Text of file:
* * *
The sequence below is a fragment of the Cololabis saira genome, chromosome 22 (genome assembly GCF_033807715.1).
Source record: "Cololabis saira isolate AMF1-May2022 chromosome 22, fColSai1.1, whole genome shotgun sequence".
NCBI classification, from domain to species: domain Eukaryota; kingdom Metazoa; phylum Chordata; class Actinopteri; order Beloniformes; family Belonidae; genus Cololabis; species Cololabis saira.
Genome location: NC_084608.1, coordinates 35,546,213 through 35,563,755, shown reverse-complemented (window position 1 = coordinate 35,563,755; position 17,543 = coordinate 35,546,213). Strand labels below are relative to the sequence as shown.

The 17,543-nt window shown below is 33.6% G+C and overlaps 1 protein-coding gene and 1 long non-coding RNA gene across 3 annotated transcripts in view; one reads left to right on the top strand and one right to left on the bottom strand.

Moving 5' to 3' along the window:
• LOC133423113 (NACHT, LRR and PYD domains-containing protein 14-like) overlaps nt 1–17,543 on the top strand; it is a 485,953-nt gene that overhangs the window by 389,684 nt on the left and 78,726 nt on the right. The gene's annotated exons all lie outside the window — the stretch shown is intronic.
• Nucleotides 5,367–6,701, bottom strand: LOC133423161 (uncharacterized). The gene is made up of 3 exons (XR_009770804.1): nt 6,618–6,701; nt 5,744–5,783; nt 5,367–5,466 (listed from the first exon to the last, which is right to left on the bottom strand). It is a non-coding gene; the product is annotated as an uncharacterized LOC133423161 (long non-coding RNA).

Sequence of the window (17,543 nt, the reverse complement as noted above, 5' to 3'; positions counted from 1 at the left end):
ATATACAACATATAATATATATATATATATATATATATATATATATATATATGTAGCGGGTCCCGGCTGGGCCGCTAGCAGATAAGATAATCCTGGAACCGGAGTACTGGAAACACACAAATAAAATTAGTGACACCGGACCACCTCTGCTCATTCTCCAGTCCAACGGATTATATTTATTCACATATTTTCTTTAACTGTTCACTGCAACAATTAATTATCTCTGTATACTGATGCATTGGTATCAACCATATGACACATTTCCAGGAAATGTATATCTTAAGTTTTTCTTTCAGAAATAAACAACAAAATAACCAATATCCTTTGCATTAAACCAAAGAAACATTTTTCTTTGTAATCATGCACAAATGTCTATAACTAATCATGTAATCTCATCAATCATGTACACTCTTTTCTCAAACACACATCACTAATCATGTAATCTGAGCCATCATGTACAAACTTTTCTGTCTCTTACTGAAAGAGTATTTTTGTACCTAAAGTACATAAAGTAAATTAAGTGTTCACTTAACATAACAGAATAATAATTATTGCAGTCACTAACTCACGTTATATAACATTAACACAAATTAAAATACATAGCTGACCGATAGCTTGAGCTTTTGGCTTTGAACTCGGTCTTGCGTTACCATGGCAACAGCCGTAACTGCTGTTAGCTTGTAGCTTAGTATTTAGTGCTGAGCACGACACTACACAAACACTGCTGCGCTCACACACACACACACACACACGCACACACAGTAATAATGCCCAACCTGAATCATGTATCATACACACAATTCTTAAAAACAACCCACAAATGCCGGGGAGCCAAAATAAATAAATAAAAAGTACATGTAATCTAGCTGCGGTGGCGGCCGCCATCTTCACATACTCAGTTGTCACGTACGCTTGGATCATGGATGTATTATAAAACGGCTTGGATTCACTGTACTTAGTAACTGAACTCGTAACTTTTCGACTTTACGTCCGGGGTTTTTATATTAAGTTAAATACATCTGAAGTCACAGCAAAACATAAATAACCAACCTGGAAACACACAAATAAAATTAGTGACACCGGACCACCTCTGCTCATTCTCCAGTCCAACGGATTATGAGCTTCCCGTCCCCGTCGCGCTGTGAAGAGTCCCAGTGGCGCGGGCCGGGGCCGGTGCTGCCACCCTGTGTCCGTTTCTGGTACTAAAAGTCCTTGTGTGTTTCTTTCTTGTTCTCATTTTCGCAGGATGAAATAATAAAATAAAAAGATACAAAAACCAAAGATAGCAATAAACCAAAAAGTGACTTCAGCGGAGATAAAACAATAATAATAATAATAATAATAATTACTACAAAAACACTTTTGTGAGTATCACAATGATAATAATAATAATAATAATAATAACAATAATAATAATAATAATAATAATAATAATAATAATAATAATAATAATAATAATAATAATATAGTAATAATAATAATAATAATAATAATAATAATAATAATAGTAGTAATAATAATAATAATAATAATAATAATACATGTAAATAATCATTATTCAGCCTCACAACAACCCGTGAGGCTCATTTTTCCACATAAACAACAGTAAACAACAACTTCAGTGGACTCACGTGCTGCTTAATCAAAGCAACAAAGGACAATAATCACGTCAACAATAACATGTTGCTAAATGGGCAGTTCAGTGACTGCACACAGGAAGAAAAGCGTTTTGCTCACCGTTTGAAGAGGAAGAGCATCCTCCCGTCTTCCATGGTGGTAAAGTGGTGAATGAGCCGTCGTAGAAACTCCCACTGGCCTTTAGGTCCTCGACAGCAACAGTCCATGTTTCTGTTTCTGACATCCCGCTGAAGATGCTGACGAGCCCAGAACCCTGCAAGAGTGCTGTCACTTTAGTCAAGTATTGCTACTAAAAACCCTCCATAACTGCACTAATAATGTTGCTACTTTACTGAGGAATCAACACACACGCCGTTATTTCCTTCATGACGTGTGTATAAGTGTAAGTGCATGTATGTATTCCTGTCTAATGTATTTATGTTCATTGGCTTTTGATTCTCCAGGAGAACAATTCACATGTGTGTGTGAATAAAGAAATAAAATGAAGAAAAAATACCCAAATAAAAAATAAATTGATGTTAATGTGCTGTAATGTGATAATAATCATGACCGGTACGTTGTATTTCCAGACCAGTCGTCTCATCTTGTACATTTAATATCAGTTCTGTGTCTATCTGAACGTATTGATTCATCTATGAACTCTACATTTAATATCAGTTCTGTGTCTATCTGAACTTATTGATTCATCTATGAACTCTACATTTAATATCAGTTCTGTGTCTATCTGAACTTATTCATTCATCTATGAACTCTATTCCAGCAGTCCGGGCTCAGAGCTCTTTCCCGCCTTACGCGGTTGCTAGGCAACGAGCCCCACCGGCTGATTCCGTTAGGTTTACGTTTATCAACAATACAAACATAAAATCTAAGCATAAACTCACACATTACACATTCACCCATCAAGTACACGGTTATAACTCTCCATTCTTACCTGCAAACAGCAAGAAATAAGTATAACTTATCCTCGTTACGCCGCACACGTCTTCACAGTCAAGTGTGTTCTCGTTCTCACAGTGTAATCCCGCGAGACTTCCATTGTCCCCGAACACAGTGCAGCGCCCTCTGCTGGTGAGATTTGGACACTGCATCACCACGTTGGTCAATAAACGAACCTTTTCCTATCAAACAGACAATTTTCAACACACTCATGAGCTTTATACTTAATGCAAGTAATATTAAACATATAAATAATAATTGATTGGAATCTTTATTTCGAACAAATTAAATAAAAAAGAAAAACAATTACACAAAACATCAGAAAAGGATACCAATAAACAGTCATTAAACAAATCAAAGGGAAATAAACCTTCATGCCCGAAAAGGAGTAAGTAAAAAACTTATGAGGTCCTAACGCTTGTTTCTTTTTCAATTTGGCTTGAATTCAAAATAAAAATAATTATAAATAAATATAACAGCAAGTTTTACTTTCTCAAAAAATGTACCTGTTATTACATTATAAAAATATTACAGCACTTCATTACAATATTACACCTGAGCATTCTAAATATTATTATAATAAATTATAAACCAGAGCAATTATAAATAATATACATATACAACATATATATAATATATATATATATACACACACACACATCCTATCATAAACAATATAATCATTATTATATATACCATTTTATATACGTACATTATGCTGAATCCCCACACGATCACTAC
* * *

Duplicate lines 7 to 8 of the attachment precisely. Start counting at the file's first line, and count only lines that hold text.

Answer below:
• LOC133423113 (NACHT, LRR and PYD domains-containing protein 14-like) overlaps nt 1–17,543 on the top strand; it is a 485,953-nt gene that overhangs the window by 389,684 nt on the left and 78,726 nt on the right. The gene's annotated exons all lie outside the window — the stretch shown is intronic.
• Nucleotides 5,367–6,701, bottom strand: LOC133423161 (uncharacterized). The gene is made up of 3 exons (XR_009770804.1): nt 6,618–6,701; nt 5,744–5,783; nt 5,367–5,466 (listed from the first exon to the last, which is right to left on the bottom strand). It is a non-coding gene; the product is annotated as an uncharacterized LOC133423161 (long non-coding RNA).